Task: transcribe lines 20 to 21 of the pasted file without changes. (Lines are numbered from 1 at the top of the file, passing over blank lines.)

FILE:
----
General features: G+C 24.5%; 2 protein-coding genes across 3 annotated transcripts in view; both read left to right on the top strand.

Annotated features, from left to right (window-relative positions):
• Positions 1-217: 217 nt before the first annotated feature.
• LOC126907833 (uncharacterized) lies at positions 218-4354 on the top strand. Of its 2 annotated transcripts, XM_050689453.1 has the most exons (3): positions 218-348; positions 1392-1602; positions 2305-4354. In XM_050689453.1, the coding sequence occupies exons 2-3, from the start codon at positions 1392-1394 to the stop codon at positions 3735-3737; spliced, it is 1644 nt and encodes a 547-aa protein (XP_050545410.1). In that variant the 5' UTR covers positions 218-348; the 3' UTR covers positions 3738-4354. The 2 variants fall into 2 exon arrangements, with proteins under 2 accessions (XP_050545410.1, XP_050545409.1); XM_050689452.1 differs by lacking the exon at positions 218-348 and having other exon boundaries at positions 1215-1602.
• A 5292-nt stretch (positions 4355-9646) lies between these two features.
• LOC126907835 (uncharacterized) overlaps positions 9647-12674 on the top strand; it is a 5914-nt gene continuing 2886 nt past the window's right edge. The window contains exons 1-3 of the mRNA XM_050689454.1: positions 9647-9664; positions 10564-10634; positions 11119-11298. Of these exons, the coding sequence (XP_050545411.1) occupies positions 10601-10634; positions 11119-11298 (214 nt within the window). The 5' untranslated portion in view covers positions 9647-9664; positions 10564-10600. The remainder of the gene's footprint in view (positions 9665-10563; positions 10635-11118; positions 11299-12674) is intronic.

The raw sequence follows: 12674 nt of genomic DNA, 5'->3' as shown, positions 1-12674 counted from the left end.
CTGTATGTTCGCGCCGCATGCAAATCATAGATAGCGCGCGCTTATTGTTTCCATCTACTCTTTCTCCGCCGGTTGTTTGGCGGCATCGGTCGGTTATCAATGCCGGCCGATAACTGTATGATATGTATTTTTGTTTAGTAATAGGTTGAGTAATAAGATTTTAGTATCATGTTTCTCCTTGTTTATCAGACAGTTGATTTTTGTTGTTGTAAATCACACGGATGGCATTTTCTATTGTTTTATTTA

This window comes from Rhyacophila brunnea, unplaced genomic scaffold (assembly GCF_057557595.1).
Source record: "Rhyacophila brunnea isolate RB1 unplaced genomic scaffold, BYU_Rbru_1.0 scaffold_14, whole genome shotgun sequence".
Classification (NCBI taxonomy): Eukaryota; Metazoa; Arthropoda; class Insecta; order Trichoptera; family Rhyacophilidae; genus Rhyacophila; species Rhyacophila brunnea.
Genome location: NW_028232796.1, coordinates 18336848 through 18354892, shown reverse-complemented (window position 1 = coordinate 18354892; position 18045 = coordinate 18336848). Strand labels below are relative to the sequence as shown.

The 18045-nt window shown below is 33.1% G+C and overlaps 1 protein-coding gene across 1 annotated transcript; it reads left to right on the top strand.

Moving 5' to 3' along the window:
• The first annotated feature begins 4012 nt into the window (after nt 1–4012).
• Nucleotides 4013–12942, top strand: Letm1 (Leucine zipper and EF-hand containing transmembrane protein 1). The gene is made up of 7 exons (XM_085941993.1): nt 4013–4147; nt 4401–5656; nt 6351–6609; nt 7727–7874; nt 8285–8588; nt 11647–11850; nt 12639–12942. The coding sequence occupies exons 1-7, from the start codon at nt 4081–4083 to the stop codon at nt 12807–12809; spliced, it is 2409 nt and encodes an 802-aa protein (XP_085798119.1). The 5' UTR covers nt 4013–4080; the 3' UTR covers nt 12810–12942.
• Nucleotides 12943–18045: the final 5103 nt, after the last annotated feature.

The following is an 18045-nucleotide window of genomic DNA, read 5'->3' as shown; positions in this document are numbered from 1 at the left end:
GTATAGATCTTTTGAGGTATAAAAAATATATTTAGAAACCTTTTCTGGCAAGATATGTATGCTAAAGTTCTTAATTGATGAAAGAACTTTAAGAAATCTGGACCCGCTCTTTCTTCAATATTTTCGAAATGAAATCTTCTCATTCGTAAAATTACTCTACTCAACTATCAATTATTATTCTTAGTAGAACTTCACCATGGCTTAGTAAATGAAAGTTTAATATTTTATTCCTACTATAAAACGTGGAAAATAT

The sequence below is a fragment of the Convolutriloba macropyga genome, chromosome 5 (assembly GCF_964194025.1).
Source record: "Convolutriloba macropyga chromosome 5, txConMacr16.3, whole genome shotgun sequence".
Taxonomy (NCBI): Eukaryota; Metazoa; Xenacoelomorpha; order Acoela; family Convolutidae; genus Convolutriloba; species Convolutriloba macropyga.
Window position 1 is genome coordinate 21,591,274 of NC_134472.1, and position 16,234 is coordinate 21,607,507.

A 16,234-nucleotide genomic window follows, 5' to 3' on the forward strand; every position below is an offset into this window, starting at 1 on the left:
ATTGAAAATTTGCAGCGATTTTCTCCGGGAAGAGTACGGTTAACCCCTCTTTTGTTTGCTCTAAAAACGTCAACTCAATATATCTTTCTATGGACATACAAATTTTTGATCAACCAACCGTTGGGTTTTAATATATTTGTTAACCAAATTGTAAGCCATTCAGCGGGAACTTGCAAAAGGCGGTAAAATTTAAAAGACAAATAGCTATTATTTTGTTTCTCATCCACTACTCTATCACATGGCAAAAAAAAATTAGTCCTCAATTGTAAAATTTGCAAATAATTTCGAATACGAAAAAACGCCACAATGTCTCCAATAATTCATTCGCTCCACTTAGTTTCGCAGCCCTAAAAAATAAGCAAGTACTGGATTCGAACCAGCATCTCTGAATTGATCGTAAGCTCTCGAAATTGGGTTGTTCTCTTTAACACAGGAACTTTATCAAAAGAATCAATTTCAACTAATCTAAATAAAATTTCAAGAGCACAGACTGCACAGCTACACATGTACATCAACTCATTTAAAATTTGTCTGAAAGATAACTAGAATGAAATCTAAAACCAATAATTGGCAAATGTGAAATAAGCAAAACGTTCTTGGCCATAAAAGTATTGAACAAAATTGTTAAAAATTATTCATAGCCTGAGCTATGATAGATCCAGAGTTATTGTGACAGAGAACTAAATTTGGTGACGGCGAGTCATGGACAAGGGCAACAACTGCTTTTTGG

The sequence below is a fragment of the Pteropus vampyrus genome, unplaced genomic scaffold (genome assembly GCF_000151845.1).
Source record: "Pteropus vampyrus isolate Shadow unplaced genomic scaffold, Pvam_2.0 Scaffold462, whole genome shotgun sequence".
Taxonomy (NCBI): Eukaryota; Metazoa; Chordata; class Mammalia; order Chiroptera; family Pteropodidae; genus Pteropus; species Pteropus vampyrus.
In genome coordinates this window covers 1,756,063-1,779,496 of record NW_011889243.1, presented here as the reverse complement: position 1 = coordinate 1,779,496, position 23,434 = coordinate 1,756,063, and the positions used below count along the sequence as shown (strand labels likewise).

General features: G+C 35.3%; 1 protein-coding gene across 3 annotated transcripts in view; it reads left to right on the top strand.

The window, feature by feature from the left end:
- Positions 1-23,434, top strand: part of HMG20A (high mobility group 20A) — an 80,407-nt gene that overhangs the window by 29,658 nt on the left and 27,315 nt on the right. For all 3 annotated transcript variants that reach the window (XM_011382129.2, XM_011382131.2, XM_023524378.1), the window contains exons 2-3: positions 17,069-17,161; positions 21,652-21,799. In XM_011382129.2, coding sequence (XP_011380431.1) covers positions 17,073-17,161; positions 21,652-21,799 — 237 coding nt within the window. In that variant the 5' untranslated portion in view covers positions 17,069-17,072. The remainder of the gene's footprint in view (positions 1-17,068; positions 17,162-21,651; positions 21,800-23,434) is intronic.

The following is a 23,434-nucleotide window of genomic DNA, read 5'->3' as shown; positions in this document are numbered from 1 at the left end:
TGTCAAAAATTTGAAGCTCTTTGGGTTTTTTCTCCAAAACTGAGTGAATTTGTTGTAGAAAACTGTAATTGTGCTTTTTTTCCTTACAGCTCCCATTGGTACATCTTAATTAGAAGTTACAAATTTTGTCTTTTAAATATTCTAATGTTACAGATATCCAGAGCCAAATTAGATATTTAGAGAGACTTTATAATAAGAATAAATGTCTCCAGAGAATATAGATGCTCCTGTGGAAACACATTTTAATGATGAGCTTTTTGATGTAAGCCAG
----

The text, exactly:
The sequence below is a fragment of the Convolutriloba macropyga genome, chromosome 5 (assembly GCF_964194025.1).
Source record: "Convolutriloba macropyga chromosome 5, txConMacr16.3, whole genome shotgun sequence".